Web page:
Every day, our 1000 best albums of all time countdown continues all the way to #1. Sunday’s album is #548:
Bessie Smith – Complete Recorded Works 1922-23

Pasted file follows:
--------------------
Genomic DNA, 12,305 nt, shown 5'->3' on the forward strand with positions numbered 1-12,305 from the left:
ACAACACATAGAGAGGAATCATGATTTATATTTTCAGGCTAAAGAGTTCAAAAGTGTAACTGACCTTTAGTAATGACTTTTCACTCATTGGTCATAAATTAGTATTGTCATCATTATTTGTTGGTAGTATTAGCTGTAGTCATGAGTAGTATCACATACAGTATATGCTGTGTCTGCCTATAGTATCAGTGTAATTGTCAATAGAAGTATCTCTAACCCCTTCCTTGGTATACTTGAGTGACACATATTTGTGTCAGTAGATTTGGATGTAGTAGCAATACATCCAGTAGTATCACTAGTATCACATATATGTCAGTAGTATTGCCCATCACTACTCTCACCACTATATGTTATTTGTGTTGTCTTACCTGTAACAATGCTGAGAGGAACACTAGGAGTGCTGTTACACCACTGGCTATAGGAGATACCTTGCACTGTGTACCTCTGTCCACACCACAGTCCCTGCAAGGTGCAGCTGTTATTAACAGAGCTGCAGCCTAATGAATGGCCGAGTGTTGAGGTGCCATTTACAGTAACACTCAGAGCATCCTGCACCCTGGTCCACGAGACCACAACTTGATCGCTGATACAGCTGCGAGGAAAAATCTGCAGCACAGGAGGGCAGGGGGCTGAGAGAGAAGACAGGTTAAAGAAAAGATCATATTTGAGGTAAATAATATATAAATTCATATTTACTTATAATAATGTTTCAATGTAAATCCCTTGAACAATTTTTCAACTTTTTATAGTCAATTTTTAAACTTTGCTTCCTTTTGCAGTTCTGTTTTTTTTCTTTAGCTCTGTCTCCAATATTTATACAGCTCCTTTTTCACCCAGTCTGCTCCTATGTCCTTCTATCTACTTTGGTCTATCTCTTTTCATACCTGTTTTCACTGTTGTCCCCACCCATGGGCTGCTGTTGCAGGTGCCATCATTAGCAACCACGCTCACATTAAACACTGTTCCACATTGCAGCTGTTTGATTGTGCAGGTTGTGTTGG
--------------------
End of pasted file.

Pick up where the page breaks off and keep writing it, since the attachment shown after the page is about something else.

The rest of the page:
The real primo Bessie Smith albums are not available digitally: they’re double-vinyl reissues from the 60s and 70s, a series with faux-antique trellis edging the album covers in various colors, still frequently found in used record stores. If you see one, pick it up, because pretty much everything the Queen of the Blues ever did is worth owning. We suggest this double-cd reissue because it has a mix of her most iconic songs, i.e. Down Hearted Blues, Bleeding Hearted Blues and ‘Tain’t Nobody’s Bizness If I Do, some of her famously suggestive stuff like Nobody In Town Can Bake A Sweet Jelly Roll Like Mine and also a whole bunch of her creepiest sides. It doesn’t have Sing Sing Blues, but it does have Sam Jones’ Blues, the chillingly surreal Graveyard Dream Blues, Cemetery Blues, Frosty Morning Blues, Haunted House Blues and the absolutely awesome Hateful Blues. There’s cleverly funny stuff like Eavesdropper’s Blues and topical songs like the escaped-slave allegory Ticket Agent, Ease Your Window Down and for the country crowd, Boweavil Blues. Most of the songs are just piano and vocals, some with the guy who was arguably the greatest blues pianist ever, James P. Johnson. No Louis Armstrong duets here – while it’s quaint to imagine him smoking her up, her strongest songs were always her darkest ones. If you don’t already know her, this will hook you for life. Here’s a random torrent via Dirty Music.